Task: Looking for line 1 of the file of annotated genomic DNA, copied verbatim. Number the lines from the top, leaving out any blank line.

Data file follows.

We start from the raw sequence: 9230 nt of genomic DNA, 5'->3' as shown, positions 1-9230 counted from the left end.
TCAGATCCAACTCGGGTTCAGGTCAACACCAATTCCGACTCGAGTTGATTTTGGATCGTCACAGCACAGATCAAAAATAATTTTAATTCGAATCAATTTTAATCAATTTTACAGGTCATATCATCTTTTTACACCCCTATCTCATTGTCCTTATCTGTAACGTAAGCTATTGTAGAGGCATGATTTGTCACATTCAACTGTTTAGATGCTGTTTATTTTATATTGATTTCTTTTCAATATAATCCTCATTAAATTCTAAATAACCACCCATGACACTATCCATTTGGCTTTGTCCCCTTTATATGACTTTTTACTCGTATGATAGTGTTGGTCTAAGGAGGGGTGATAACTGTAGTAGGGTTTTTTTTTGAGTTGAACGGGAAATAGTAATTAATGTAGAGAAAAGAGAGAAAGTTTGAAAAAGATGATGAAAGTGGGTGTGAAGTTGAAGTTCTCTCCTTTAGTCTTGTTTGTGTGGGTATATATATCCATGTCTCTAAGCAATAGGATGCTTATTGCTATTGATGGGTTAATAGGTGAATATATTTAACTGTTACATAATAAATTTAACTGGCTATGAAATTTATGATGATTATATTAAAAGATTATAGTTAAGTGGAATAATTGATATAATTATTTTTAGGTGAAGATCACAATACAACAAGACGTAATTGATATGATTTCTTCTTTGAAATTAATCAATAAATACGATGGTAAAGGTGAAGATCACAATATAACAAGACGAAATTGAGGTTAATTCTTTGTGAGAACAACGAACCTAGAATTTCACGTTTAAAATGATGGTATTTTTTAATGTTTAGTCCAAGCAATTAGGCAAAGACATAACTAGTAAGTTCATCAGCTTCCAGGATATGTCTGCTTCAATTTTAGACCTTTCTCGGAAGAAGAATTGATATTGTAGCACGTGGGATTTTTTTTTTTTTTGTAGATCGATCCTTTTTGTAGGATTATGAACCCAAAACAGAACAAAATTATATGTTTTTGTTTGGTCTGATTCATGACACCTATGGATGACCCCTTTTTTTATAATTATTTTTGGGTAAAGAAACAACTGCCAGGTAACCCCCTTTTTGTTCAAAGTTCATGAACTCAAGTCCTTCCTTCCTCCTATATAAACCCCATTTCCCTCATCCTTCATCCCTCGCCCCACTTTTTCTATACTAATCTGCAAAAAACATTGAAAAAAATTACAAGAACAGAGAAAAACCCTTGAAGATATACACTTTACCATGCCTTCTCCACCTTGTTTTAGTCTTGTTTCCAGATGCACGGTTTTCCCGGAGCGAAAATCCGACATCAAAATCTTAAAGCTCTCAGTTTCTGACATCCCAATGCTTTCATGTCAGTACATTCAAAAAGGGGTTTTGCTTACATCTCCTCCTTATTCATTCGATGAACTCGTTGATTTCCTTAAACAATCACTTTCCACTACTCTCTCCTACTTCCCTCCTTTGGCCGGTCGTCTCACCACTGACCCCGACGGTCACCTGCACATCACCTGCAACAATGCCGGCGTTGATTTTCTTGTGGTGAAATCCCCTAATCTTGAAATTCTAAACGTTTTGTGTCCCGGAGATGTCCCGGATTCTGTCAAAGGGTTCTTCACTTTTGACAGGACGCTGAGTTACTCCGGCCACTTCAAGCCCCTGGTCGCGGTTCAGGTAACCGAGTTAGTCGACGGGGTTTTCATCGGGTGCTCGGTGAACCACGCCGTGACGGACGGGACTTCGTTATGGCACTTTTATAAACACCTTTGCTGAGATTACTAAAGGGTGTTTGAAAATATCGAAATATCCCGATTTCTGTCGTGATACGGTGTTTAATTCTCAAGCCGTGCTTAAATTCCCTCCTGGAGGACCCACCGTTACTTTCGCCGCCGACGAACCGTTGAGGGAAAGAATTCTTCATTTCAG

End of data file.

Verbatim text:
We start from the raw sequence: 9230 nt of genomic DNA, 5'->3' as shown, positions 1-9230 counted from the left end.